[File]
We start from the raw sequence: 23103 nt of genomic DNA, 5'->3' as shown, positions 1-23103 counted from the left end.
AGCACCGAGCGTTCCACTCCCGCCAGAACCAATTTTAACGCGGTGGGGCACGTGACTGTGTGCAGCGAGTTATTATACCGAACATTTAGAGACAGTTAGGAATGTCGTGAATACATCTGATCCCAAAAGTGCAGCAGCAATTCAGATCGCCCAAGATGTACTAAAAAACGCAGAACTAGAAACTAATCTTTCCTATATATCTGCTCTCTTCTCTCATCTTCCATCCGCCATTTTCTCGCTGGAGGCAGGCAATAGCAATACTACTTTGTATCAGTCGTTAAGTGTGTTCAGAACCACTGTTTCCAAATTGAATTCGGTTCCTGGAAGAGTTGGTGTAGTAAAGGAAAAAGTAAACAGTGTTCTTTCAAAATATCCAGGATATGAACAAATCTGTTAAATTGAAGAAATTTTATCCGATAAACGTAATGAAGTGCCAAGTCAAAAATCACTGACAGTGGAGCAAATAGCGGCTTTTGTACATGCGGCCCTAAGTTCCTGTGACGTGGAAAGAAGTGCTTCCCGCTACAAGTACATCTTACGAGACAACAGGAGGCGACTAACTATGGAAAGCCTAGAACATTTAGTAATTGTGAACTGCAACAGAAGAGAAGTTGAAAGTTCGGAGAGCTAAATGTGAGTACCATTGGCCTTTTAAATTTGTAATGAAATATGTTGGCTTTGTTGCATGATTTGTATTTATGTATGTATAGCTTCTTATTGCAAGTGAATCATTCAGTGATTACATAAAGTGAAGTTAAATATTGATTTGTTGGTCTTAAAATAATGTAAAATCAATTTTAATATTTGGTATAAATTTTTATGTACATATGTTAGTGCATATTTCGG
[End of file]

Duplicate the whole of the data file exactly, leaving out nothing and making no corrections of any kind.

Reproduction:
We start from the raw sequence: 23103 nt of genomic DNA, 5'->3' as shown, positions 1-23103 counted from the left end.
AGCACCGAGCGTTCCACTCCCGCCAGAACCAATTTTAACGCGGTGGGGCACGTGACTGTGTGCAGCGAGTTATTATACCGAACATTTAGAGACAGTTAGGAATGTCGTGAATACATCTGATCCCAAAAGTGCAGCAGCAATTCAGATCGCCCAAGATGTACTAAAAAACGCAGAACTAGAAACTAATCTTTCCTATATATCTGCTCTCTTCTCTCATCTTCCATCCGCCATTTTCTCGCTGGAGGCAGGCAATAGCAATACTACTTTGTATCAGTCGTTAAGTGTGTTCAGAACCACTGTTTCCAAATTGAATTCGGTTCCTGGAAGAGTTGGTGTAGTAAAGGAAAAAGTAAACAGTGTTCTTTCAAAATATCCAGGATATGAACAAATCTGTTAAATTGAAGAAATTTTATCCGATAAACGTAATGAAGTGCCAAGTCAAAAATCACTGACAGTGGAGCAAATAGCGGCTTTTGTACATGCGGCCCTAAGTTCCTGTGACGTGGAAAGAAGTGCTTCCCGCTACAAGTACATCTTACGAGACAACAGGAGGCGACTAACTATGGAAAGCCTAGAACATTTAGTAATTGTGAACTGCAACAGAAGAGAAGTTGAAAGTTCGGAGAGCTAAATGTGAGTACCATTGGCCTTTTAAATTTGTAATGAAATATGTTGGCTTTGTTGCATGATTTGTATTTATGTATGTATAGCTTCTTATTGCAAGTGAATCATTCAGTGATTACATAAAGTGAAGTTAAATATTGATTTGTTGGTCTTAAAATAATGTAAAATCAATTTTAATATTTGGTATAAATTTTTATGTACATATGTTAGTGCATATTTCGG